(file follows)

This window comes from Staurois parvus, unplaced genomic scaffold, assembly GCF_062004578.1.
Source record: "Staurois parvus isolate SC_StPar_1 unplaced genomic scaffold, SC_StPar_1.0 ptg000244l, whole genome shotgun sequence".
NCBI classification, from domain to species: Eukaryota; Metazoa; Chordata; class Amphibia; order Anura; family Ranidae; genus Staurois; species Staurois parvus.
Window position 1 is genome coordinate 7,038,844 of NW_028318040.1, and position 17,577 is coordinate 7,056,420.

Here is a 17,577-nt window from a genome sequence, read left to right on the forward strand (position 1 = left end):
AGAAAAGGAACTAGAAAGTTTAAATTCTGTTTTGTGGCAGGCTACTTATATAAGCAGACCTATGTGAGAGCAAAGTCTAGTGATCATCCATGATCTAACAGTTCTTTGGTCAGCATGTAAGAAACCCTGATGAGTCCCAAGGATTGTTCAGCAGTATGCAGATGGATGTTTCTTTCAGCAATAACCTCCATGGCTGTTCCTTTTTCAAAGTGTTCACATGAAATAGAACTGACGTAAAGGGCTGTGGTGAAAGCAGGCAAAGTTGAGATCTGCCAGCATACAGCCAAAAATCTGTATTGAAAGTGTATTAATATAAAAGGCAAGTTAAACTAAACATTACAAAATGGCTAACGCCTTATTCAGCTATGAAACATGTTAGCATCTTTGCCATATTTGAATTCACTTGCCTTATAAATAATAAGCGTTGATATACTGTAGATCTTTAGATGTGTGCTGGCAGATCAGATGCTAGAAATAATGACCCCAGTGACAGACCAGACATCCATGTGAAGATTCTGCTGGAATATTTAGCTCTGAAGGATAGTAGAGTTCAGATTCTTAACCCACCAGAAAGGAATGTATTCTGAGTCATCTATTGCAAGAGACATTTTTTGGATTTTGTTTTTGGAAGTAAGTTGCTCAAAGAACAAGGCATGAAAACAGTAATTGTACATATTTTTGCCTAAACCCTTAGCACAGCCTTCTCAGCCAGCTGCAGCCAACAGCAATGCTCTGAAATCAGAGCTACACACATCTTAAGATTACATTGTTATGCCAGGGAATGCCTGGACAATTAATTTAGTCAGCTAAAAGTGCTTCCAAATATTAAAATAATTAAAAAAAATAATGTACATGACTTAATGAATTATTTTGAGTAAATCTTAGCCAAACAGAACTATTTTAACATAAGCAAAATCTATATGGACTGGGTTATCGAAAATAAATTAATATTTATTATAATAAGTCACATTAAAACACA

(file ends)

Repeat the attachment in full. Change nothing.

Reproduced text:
This window comes from Staurois parvus, unplaced genomic scaffold, assembly GCF_062004578.1.
Source record: "Staurois parvus isolate SC_StPar_1 unplaced genomic scaffold, SC_StPar_1.0 ptg000244l, whole genome shotgun sequence".
NCBI classification, from domain to species: Eukaryota; Metazoa; Chordata; class Amphibia; order Anura; family Ranidae; genus Staurois; species Staurois parvus.
Window position 1 is genome coordinate 7,038,844 of NW_028318040.1, and position 17,577 is coordinate 7,056,420.

Here is a 17,577-nt window from a genome sequence, read left to right on the forward strand (position 1 = left end):
AGAAAAGGAACTAGAAAGTTTAAATTCTGTTTTGTGGCAGGCTACTTATATAAGCAGACCTATGTGAGAGCAAAGTCTAGTGATCATCCATGATCTAACAGTTCTTTGGTCAGCATGTAAGAAACCCTGATGAGTCCCAAGGATTGTTCAGCAGTATGCAGATGGATGTTTCTTTCAGCAATAACCTCCATGGCTGTTCCTTTTTCAAAGTGTTCACATGAAATAGAACTGACGTAAAGGGCTGTGGTGAAAGCAGGCAAAGTTGAGATCTGCCAGCATACAGCCAAAAATCTGTATTGAAAGTGTATTAATATAAAAGGCAAGTTAAACTAAACATTACAAAATGGCTAACGCCTTATTCAGCTATGAAACATGTTAGCATCTTTGCCATATTTGAATTCACTTGCCTTATAAATAATAAGCGTTGATATACTGTAGATCTTTAGATGTGTGCTGGCAGATCAGATGCTAGAAATAATGACCCCAGTGACAGACCAGACATCCATGTGAAGATTCTGCTGGAATATTTAGCTCTGAAGGATAGTAGAGTTCAGATTCTTAACCCACCAGAAAGGAATGTATTCTGAGTCATCTATTGCAAGAGACATTTTTTGGATTTTGTTTTTGGAAGTAAGTTGCTCAAAGAACAAGGCATGAAAACAGTAATTGTACATATTTTTGCCTAAACCCTTAGCACAGCCTTCTCAGCCAGCTGCAGCCAACAGCAATGCTCTGAAATCAGAGCTACACACATCTTAAGATTACATTGTTATGCCAGGGAATGCCTGGACAATTAATTTAGTCAGCTAAAAGTGCTTCCAAATATTAAAATAATTAAAAAAAATAATGTACATGACTTAATGAATTATTTTGAGTAAATCTTAGCCAAACAGAACTATTTTAACATAAGCAAAATCTATATGGACTGGGTTATCGAAAATAAATTAATATTTATTATAATAAGTCACATTAAAACACA